Biographical and Historical Record of Ringgold and Decatur Counties, Iowa, (Lewis Publishing Company (1887)), pp. 526-27:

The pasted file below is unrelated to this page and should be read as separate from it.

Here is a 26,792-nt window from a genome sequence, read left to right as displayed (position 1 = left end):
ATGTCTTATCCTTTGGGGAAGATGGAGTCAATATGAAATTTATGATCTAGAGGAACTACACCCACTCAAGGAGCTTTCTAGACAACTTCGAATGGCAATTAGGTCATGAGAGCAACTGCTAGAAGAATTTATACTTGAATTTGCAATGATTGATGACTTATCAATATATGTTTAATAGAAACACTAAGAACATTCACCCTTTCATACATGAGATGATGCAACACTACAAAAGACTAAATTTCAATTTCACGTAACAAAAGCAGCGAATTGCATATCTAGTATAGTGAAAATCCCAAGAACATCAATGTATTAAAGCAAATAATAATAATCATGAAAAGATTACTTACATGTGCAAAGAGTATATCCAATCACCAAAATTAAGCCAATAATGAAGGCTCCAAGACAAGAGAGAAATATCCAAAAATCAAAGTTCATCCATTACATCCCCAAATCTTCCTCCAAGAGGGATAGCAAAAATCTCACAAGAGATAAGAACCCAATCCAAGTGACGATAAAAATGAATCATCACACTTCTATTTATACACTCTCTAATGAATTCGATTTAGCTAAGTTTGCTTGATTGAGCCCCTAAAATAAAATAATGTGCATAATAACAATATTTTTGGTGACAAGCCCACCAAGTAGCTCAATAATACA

"SPENCER C. AKERS, residing on section 34, Grand River Township, is one of the old and well-known pioneers of Decatur County, having been identified with the growth and advancement of the county for thirty-five years.He has assisted in the building of roads, bridges, churches and school-houses, and has always taken an active interest in everything pertaining to the advancement of education or religion in the community where he resides, and is numbered among the representative citizens of Decatur County.Mr. Akers was born in Putnam County, Indiana, January 17, 1826, a son of Bedy and Lydia (Collings) Akers, natives of Shelby County, Kentucky, the latter being a descendant of the Collings family, of whom thirty were killed at the Indian war, in the first settlement of Kentucky.They reared a family of nine children -- Emily Jane, William C., Catherine, Spencer C., Elizabeth, Benjamin, Thomas, Bedy and Lydia Ann.In 1839 the parents immigrated with their family to Chariton County, Missouri, and there our subject was reared, from his fourteenth year till 1844.His early life was spent in assisting with the work of the farm, and in attending the log-cabin subscription schools of his neighborhood.In 1844 he returned to Putnam County where he was married December 12, of that year to Miss Elizabeth J. Ader, of Putnam County, a daughter of Solomon and Elizabeth Ader.To them have been born thirteen children, nine are living -- M. W., a Baptist minister, located at Burlingame, Kansas; Armilda, Thomas M., Eveline E., Racine K., Fidelia, Garrett W., Spencer Grant and Benjamin Eurastis.In the fall of 1845 Mr. Akers removed to Mercy County, Missouri, residing there and in Grundy County till 1850.April 17, 1850, he started with an ox team for California, passing through the hardships and privations known only to those who have crossed the plains.On arriving at Salt Lake City he met Brigham Young, and beyond Salt Lake he viewed the grounds of the Mountain Meadow Massacre.On arriving in California he engaged in mining, which he followed for twelve months, returning home by way of the Isthmus of Panama, Cuba, and New Orleans, to Grundy County, Missouri.In September, 1851, he came to Decatur County, Iowa, and located two miles west of Leon in Center Township, where he entered 120 acres of school land, and eighty acres of land from the Government, and there he erected a log cabin and commenced the improvement of his property.He was one of a committee of three to locate the county seat of Decatur County, of the second location by act of Legislature, the other two members being John Jordan and Wilson Worford.In 1864 he left Center Township, and settled on the farm where he has since made his home, which is one of the best farms in Grand River Township.His land is under a high state of cultivation, with a good residence, large and commodious barn, and a fine orchard, and the entire surroundings of the place show the thrift and good management of its owner.In politics Mr. Akers is a Democrat.He was appointed county supervisor to fill a vacancy, and was afterward twice elected to the same office, a position he filled in all about five years, with credit to himself and to the best interests of the county.Mr. Akers is a worthy member of the Masonic fraternity."